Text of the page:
The Fastest Growing Group Of Golfers Is Women. . . Businesswomen
You're in Good Company-The Average Woman Golfer Is Forty-Two Years Old And Plays Eighteen Rounds Per Year
Golf for business women is becoming a necessary part of some women's tools for increasing business success
If you think you're the only one out on the course trying to hit that little white golf ball, you don't need to worry. Noted trend analyst Faith Popcorn, in her latest book EVEolution (Hyperion, New York), proclaims women are catching on to what men have known for years. She notes, "The fastest growing group of golfers is women. . . . Businesswomen are using the game as businessmen did before them--for networking, for entertaining clients, and for making business deals right on the links."
According to the National Golf Foundation, out of the nearly 27 million golfers in the United States, women account for about 6 million--more than half say they use the game as a business tool. And more than 1.2 million women started playing in 2000. The women playing aren't country club wives any longer, but are working women. Since 1990, the participation of working women in the game has grown by 26 percent, which is twice the rate of non-working women.
According to the National Golf Foundation, the average woman golfer is forty-two years old and plays eighteen rounds per year.
Golf for business women is becoming an important factor for women who want to increase their success in business. Of those working women who play golf, 40 percent hold managerial, professional or administrative positions. We learned from the Golf Digest survey reviewed in the New York Times that there is a correlation between low-handicap male golfer CEOs and the success of their companies. A correlation also applies to women who golf and their incomes, which might be a motivator for you to learn how to play. The better the golfer, the higher her income--the mean income for women with handicaps of 10 or less was $146,900, whereas the median household income for an average female golfer is $68,265. Don't be discouraged if you don't become a 10 handicapper, however, since the national average handicap for a woman is 24. You learn in Chapter 3 what a handicap is, how to get one, and why you should do so.
Going to the Golf Course
Playing business golf offers a beautiful setting that is conducive to developing and deepening business relationships. You'll have the time to learn information and characteristics about each other that you might otherwise never have known. I hope the FREEDOM benefits have persuaded you that playing business golf is worth your time.
The fear that you must be athletic to play golf should be more manageable now given the feedback from two of the top fifty women golf instructors. Although you may look foolish sometimes while playing golf, if you're willing to share in some self-deprecating humor, playing can have its rewards.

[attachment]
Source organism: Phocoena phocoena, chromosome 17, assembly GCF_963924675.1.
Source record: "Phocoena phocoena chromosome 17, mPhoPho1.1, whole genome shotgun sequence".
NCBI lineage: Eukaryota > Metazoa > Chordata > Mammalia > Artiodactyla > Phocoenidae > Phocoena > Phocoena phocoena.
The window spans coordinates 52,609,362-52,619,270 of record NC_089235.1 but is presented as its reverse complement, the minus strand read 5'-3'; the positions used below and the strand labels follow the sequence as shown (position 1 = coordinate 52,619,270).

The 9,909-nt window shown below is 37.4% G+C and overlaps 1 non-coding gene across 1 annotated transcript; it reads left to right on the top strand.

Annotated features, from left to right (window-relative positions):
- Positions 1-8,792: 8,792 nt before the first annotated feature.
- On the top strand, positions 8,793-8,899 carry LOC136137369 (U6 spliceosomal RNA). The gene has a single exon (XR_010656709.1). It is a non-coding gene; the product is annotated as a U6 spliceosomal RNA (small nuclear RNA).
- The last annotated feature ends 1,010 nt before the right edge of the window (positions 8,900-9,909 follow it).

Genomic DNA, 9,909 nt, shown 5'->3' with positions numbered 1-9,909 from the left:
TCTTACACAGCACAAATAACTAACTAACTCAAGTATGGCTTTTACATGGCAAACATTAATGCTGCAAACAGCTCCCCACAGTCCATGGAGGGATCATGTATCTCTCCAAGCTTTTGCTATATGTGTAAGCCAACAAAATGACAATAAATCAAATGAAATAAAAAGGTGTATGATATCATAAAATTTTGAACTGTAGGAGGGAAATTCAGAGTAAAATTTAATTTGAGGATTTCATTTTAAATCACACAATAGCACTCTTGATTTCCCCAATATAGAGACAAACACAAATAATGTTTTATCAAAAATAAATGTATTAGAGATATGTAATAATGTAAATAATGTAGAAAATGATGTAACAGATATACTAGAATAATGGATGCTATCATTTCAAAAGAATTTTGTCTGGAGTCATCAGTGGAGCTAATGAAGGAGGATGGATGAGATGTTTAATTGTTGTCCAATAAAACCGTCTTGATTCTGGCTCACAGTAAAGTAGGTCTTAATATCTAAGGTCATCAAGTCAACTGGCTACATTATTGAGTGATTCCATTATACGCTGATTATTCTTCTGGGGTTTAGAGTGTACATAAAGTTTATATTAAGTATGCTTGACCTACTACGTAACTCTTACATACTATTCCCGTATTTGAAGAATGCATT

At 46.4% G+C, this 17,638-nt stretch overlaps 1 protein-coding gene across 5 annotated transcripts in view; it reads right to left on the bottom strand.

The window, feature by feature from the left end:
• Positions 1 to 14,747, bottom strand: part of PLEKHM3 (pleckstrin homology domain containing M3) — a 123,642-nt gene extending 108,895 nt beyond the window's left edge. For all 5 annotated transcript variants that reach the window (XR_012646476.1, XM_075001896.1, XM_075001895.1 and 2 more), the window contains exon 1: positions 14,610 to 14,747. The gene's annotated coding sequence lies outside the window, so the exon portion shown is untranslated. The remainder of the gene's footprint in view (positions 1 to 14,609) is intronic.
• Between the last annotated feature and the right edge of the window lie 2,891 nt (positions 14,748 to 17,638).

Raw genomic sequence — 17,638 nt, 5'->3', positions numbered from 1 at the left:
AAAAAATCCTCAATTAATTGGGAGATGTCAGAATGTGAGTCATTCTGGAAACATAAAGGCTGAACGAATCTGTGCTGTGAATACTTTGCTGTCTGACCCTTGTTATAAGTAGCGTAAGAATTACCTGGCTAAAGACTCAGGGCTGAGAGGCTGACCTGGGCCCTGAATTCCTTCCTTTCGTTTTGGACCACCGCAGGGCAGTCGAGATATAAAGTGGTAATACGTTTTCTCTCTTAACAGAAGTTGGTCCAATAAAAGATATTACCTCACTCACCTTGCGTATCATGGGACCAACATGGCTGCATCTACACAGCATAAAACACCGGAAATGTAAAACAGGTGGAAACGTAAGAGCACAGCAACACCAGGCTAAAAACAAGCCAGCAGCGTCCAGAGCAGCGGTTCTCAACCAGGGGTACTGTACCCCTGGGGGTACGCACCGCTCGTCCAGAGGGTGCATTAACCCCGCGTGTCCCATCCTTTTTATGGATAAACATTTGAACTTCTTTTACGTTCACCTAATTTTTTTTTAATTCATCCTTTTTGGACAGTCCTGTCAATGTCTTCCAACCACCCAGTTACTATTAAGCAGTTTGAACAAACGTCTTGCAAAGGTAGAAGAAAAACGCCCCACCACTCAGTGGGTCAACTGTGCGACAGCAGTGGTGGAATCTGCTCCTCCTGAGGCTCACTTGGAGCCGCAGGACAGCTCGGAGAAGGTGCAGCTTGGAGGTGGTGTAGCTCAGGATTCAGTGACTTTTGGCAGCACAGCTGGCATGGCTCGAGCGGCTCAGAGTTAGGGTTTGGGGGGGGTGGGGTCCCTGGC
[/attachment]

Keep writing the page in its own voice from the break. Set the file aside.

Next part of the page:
If you've decided playing golf for business purposes isn't right for you, or that one of the "That's All False!" Objections is still true for you, I appreciate you taking the time to explore whether you want to make an investment in learning and playing golf. I wish you much success in your professional career and personal life, but do also consider that maybe you should at least learn the language of golf so that you can join in the Monday morning conversations about the weekend's pro golf tournaments. Or, if you know a colleague, client, or friend that would benefit from this book, then pass it on.
However, if you're eager to learn how to play and are anxious to enjoy the advantages of doing so, then I look forward to taking you on a journey into the world of playing business golf. I explain the basics of the game first so you'll feel comfortable with the language, the customs, and your surroundings. I show you the finer points of playing business golf, how to create successful business golf rounds, and how you can play with anyone, regardless of your handicap.
Staying on Course
If you have objections to playing golf, besides the "That's All False!" Objections, think of benefits to offset your concerns.
Use the FREEDOM benefits to remind yourself that playing golf for business purposes and fun is worth an investment of your time.
If you think of yourself as unathletic, forget that limiting belief once you begin to hit the golf ball consistently. With a commitment to quality golf equipment, instruction and practice, you can learn to play consistently and respectably.
You may feel foolish trying to hit the ball, but remember that it's more important to learn how to handle yourself on the golf course (golf etiquette) like an experienced golfer.
Use golf as a diagnostic business tool to evaluate prospects, colleagues, and clients--and yourself!
--From On Course for Business: Women and Golf, by Suzanne Woo. ©